A FREE PUBLIC LECTURE
Saturday, June 18th at Noon EST
with Kathleen Coleman
The Thesaurus Linguae Latinae (TLL) is a lexicon of classical Latin that has been published continuously in annual increments since 1900. The current team of lexicographers working on it at the Bavarian Academy in Munich are busy with the letter R. Their archive consists of millions of slips of paper containing all the known instances of every Latin word from the earliest attestations to approximately 200 CE, augmented by a selection of all the lexicographically significant usages between 200 and 600 CE. Whether the words are preserved in manuscripts or on inscriptions or mosaics or potsherds or via any other medium, they are documented in the archive and analyzed in the TLL.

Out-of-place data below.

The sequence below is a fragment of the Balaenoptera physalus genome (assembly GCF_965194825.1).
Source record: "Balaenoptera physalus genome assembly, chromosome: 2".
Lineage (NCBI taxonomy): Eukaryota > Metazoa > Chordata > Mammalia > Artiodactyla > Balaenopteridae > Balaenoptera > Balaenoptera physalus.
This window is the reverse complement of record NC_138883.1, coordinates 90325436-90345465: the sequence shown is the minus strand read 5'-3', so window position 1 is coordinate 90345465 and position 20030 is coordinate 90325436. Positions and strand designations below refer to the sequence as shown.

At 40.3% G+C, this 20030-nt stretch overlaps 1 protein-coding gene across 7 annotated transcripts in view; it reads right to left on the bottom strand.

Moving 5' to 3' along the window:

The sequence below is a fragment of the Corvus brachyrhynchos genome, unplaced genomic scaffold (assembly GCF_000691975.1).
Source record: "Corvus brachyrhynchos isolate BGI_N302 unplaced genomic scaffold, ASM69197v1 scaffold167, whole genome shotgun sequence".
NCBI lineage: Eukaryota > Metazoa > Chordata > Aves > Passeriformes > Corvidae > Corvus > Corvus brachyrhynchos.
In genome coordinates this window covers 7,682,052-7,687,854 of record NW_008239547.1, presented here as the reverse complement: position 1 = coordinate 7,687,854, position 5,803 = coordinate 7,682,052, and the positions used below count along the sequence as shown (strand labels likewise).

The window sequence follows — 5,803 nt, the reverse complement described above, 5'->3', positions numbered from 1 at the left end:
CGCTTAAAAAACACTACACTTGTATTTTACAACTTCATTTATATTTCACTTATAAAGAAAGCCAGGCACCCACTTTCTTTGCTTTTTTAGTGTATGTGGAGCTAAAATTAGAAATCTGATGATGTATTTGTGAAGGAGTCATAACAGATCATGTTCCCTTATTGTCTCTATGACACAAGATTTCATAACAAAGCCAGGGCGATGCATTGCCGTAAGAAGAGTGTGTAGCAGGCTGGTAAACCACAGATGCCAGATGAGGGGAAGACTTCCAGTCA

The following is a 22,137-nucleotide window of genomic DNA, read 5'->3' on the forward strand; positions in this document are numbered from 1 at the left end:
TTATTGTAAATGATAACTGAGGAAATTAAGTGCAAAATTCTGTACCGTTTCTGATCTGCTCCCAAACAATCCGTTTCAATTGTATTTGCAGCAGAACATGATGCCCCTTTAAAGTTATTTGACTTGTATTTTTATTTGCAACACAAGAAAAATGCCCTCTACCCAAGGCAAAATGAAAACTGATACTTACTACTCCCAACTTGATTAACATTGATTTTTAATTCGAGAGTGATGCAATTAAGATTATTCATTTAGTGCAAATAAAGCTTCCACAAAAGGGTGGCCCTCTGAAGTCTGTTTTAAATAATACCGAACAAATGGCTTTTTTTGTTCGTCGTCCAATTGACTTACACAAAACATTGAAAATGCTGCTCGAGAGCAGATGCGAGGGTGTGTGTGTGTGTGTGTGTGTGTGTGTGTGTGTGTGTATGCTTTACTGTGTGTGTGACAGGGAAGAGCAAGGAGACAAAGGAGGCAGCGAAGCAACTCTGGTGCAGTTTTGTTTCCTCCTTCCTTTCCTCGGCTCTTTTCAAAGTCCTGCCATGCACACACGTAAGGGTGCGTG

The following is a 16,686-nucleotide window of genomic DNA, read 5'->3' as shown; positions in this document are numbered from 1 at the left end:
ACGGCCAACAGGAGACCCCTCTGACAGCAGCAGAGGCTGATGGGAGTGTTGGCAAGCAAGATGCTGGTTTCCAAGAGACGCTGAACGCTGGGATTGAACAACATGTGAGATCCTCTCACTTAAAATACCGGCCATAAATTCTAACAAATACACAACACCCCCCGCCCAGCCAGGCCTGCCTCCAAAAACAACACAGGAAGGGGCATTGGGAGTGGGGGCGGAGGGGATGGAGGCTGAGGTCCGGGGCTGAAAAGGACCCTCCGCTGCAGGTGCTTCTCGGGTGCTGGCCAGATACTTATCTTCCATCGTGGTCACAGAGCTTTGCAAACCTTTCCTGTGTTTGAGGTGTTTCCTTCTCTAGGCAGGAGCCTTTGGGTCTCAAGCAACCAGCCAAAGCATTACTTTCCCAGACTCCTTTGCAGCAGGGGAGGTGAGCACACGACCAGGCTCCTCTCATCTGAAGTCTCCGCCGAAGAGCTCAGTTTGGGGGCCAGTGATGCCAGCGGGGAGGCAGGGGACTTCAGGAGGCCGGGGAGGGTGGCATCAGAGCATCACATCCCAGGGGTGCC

This lecture tells the fascinating story of the genesis and evolution of, literally, a “treasury” (thesaurus) “of the Latin language” (linguae Latinae) and, hence, an unparalleled resource for understanding a language for which no native speakers survive to tell us what the words really sounded like or what they meant.
About Our Speaker
Professor Kathleen Coleman is the James Loeb Professor of the Classics at Harvard University. She specializes in Latin literature of the early Roman Empire and Roman social history, especially spectacle and punishment. She holds degrees from the Universities of Cape Town, Rhodesia (now Zimbabwe), and Oxford. Before coming to Harvard, she taught at the University of Cape Town (1979–93) and held the Chair of Latin at Trinity College, Dublin (1993–98). She has published commentaries with Oxford University Press on Statius, Siluae IV (1998) and Martial, Liber spectaculorum (2006). She is President of the Internationale Thesaurus-Kommission, the board responsible for publishing the Thesaurus linguae Latinae.